Published November 23, 2011
The Obama administration seems to have to have put itself in the firing line over its handling of the crisis in Syria by not stopping the Mideast country from being elected to a UNESCO committee that deals with human rights.
Critics say that granting Syria a seat on the committee, a consensus decision that happened without much fanfare at the UNESCO headquarters in Paris earlier this month, has enabled the Assad regime to claim it's doing nothing wrong and has the moral authority to pass judgment on others.
The U.S. sits on the 58-member UNESCO (United Nations Educational, Scientific and Cultural Organization) executive board, which through consensus allowed the Arab regional group's candidate, Syria, to be re-elected to the Committee on Conventions and Recommendations.
That committee, according to UNESCO's website, "examines communications relating to cases and questions concerning the exercise of human rights ..." Syria was also elected to be on the Non Governmental Organization Committee.
The U.S. Mission to UNESCO forwarded Fox News’ request for a comment to the Bureau of International Organization Affairs (IO) at the State Department as to why the U.S. went along with the consensus, given Syria's ongoing human rights violations. The IO spokesman told Fox News that he would not have “any on the record comment.”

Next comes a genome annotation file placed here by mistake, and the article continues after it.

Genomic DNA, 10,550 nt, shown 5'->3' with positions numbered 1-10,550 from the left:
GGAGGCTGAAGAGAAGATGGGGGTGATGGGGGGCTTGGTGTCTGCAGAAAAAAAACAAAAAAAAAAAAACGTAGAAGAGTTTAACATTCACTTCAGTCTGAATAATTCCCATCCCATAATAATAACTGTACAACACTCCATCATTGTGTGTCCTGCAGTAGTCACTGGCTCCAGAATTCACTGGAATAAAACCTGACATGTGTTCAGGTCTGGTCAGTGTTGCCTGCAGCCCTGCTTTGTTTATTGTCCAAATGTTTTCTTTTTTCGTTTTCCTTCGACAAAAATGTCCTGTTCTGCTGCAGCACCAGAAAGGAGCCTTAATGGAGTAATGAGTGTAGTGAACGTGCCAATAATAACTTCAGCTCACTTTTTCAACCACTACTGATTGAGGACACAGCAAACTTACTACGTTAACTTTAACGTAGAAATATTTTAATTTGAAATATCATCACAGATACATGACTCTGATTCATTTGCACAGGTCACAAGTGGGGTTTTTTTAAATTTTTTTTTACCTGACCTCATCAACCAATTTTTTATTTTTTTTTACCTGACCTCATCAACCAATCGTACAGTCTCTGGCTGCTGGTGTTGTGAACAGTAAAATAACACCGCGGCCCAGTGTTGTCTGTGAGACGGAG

According to its website, the Bureau of International Organization Affairs is the “U.S. Government’s primary interlocutor with the United Nations and international organizations.”
Hillel Neuer, executive director of the Geneva-based monitoring group UN Watch, told Fox News that "someone dropped the ball" by allowing Syria to join the committee. "[T]he go-along-to-get-along tradition at the UN has once again dragged a key agency down to the will of the lowest common denominator," Neuer said.
UNESCO spokeswoman Sue Williams told Fox News that neither UNESCO's director-general, Irina Bokova, nor UNESCO's Secretariat is involved in such decision-making and "are not supposed to comment" on the committee’s makeup, but, "given the developments in Syria, the director general does not see how this country can contribute to the work of the committees."
Asked what it would take for Syria to be expelled from the committee, Williams said, "The committees themselves cannot expel or suspend members: only the Executive Board can "undo" one of its decisions if Member States decide so.”
Zuhdi Jasser, a Syrian-American activist and founding member of the group Save Syria Now!, said: "Is it any wonder our families on the front lines against tyranny feel abandoned by the U.S. and that America's soft power for liberty is waning globally to the point of extinction?
“If the United States cannot take a moral stand against barbaric thugs like Assad, we have lost our way."
According to Syrian rights groups, the death toll in Syria has climbed to nearly 4,000, with thousands more injured and as many as 10,000 detained by security forces.
Those forces were accused in a United Nations Human Rights Council report in August of "perpetrating acts of torture and other cruel and inhuman treatment against persons detained in connection with the demonstrations, resulting in deaths in custody in some cases."